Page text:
Hunger became an accepted part of our life … food was just like sex, we tried not to think about it.
[Rowley Richards, A Doctor's War, Sydney, Harper Collins, 2005, 127.]
The lack of food caused much illness and death among prisoners of the Japanese. Food shortages stemmed from the unwillingness or inability of the Japanese to feed their workforce adequately and the logistical difficulties of supplying remote camps and work sites.
Conditions varied from camp to camp. Prisoners in permanent base camps like Changi ate relatively good food, with Japanese supplies being supplemented by vegetable gardens and food stolen by work groups unloading ships on the wharves of Singapore. In Japan, in contrast, the entire population was suffering food shortages towards the end of the war.
On the Burma-Thailand railway the supply of food was usually inadequate. The more remote the camp site the worse the food supply.
The main food supplied by the Japanese was white rice. Sometimes this was supplemented with small quantities of 'vegetables' (often more like grass) and even smaller amounts of fish and meat. A typical meal was a thin broth of rice and vegetables.
The prisoners were paid a small wage with which they supplemented this diet. Camps near villages could trade with the local Thai population for items such as duck eggs and fruit. Camps on the Kwae Noi also had access to supplies brought up by boat. But on the journey perishable food such as vegetables and meat would rot. Even rice was subject to spoilage from damp and insects.
Meat was rarely available in sufficient quantities. Cattle were brought up to some worksites to act as 'meat on the hoof' but they died quickly for lack of food and the harsh conditions. In any case, the Japanese usually took the best parts of the cattle for themselves. At Konyu River, Ray Parkin records, 45 kilograms of meat and bone were shared between 875 men (about 50 grams each)1
Food preparation was problematic in many camps. Food had to be cooked in cwalis (enormous metal bowls) over fires which the wet weather made difficult to keep alight. All water had to be boiled before consumption to prevent the spread of diseases like cholera.
Storage of food too was a problem, given the heat, flies and, depending on the season, dust or damp. As Denys Peek said:
the flies are so thick … Eating is an unpleasant business, the first spoonful is blotted from view before it reaches your mouth and has to be thrown away.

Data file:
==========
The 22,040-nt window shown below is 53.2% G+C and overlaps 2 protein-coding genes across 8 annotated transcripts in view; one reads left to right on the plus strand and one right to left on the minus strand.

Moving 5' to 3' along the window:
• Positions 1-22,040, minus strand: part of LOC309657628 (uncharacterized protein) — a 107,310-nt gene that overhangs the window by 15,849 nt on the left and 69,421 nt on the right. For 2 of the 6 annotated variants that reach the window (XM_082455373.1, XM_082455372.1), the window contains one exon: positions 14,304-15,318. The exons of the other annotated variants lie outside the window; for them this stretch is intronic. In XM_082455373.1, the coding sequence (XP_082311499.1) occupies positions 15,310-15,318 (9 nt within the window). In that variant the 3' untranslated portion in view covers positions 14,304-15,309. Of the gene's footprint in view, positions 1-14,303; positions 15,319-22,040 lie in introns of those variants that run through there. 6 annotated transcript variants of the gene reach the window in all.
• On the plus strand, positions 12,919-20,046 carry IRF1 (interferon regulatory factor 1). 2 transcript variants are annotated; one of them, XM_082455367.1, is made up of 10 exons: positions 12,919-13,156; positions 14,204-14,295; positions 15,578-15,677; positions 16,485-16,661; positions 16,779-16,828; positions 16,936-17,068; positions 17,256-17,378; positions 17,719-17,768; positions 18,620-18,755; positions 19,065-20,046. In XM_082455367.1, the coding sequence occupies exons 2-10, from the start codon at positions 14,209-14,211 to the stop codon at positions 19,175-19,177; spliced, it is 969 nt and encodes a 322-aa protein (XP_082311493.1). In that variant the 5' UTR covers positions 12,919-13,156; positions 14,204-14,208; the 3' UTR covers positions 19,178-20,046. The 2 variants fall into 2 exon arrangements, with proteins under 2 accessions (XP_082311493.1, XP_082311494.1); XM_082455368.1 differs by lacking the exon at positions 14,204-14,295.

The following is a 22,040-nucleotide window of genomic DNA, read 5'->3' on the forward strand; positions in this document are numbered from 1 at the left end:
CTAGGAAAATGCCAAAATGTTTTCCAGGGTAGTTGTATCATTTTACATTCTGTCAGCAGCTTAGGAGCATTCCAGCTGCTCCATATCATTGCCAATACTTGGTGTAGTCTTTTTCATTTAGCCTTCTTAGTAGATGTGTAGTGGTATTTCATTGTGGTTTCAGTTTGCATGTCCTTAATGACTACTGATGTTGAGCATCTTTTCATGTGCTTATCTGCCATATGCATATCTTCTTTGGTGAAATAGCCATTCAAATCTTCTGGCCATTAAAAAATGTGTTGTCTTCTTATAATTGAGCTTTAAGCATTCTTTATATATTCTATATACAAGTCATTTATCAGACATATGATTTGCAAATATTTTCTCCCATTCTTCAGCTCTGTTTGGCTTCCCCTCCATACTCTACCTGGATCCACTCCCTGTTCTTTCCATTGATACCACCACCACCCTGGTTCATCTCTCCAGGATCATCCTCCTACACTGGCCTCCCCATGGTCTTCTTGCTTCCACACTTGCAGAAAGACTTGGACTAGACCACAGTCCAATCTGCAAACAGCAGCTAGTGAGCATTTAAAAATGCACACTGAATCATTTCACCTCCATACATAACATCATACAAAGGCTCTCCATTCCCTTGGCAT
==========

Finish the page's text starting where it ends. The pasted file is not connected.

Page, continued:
[Ian Denys Peek, One Fourteenth of an Elephant, Sydney, Pan Macmillan, 197.]
The nutritional value of the diet for men forced to do long hours of manual labour was completely inadequate. Prisoners soon fell ill with diseases of malnutrition or became wracked with dysentery.
Working all day, and sometimes through the night, prisoners had to take their food with them. Tins or bamboo containers were used to carry their cold and unappetising ration of rice.
The plight of the sick was particularly desperate as the Japanese cut their rations. Depending on a camp's organisation, some of the wages the prisoners received would be pooled to feed them.
Starving prisoners turned to scrounging and theft. Snakes, fish, clams, and rodents were caught and usually shared with an inner group of friends. Medical personnel would experiment with vegetation such as weeds as a potential source of vitamins.
Stealing from the Japanese was another source of food, though culprits, if detected, were punished severely. There was also the temptation for starving men to steal from each other—something that caused intense ill-will between prisoners.
In these circumstances every prisoner faced moral and personal dilemmas. The Australian surgeon, Lieutenant-Colonel E.E. 'Weary' Dunlop was once torn between his longing for his ration of two duck eggs and the sight two emaciated British prisoners. His mess man Happy insisted he eat his eggs. As the doctor he needed to be well and he had attended the sick all day. Dunlop scraped together a few spare biscuits for the British and:
'Then' he said, 'I ate those awful eggs … that's the difference between an ordinary fellow … and a saint … I suppose'.
[Ray Parkin, Into the Smother, London, Hogarth, 1963, 148.]
- 1. Ray Parkin, Into the Smother, London, Hogarth, 1963, 42